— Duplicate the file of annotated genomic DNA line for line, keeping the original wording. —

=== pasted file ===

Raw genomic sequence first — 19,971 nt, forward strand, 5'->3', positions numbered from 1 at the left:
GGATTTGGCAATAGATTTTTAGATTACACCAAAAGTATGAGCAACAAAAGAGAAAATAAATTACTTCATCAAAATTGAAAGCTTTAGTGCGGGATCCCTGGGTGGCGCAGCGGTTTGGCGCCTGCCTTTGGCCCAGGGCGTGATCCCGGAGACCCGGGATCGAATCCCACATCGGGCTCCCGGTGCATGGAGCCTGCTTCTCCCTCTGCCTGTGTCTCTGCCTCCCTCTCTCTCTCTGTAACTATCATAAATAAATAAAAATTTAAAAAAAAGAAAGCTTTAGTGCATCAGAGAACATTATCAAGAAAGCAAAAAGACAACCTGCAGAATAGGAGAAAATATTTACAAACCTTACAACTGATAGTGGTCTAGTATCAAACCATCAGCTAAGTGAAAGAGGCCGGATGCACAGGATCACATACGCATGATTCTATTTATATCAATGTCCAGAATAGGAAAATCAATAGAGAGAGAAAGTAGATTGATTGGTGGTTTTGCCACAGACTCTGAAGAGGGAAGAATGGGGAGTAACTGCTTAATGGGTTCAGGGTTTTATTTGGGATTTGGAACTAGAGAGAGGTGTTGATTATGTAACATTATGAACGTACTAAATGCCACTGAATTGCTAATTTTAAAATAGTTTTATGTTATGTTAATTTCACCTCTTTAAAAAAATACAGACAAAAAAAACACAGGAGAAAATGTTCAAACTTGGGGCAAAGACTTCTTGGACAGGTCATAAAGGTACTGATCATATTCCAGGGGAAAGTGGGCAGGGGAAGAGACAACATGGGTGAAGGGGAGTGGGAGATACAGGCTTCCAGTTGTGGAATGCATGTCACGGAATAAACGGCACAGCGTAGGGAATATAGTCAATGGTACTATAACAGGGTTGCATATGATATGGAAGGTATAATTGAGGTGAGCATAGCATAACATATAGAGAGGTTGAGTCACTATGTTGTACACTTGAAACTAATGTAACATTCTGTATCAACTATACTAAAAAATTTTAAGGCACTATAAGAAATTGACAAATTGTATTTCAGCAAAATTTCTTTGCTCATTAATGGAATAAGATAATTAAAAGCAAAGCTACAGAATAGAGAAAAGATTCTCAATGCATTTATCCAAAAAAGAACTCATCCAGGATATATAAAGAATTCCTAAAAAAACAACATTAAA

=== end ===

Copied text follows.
Raw genomic sequence first — 19,971 nt, forward strand, 5'->3', positions numbered from 1 at the left:
GGATTTGGCAATAGATTTTTAGATTACACCAAAAGTATGAGCAACAAAAGAGAAAATAAATTACTTCATCAAAATTGAAAGCTTTAGTGCGGGATCCCTGGGTGGCGCAGCGGTTTGGCGCCTGCCTTTGGCCCAGGGCGTGATCCCGGAGACCCGGGATCGAATCCCACATCGGGCTCCCGGTGCATGGAGCCTGCTTCTCCCTCTGCCTGTGTCTCTGCCTCCCTCTCTCTCTCTGTAACTATCATAAATAAATAAAAATTTAAAAAAAAGAAAGCTTTAGTGCATCAGAGAACATTATCAAGAAAGCAAAAAGACAACCTGCAGAATAGGAGAAAATATTTACAAACCTTACAACTGATAGTGGTCTAGTATCAAACCATCAGCTAAGTGAAAGAGGCCGGATGCACAGGATCACATACGCATGATTCTATTTATATCAATGTCCAGAATAGGAAAATCAATAGAGAGAGAAAGTAGATTGATTGGTGGTTTTGCCACAGACTCTGAAGAGGGAAGAATGGGGAGTAACTGCTTAATGGGTTCAGGGTTTTATTTGGGATTTGGAACTAGAGAGAGGTGTTGATTATGTAACATTATGAACGTACTAAATGCCACTGAATTGCTAATTTTAAAATAGTTTTATGTTATGTTAATTTCACCTCTTTAAAAAAATACAGACAAAAAAAACACAGGAGAAAATGTTCAAACTTGGGGCAAAGACTTCTTGGACAGGTCATAAAGGTACTGATCATATTCCAGGGGAAAGTGGGCAGGGGAAGAGACAACATGGGTGAAGGGGAGTGGGAGATACAGGCTTCCAGTTGTGGAATGCATGTCACGGAATAAACGGCACAGCGTAGGGAATATAGTCAATGGTACTATAACAGGGTTGCATATGATATGGAAGGTATAATTGAGGTGAGCATAGCATAACATATAGAGAGGTTGAGTCACTATGTTGTACACTTGAAACTAATGTAACATTCTGTATCAACTATACTAAAAAATTTTAAGGCACTATAAGAAATTGACAAATTGTATTTCAGCAAAATTTCTTTGCTCATTAATGGAATAAGATAATTAAAAGCAAAGCTACAGAATAGAGAAAAGATTCTCAATGCATTTATCCAAAAAAGAACTCATCCAGGATATATAAAGAATTCCTAAAAAAACAACATTAAA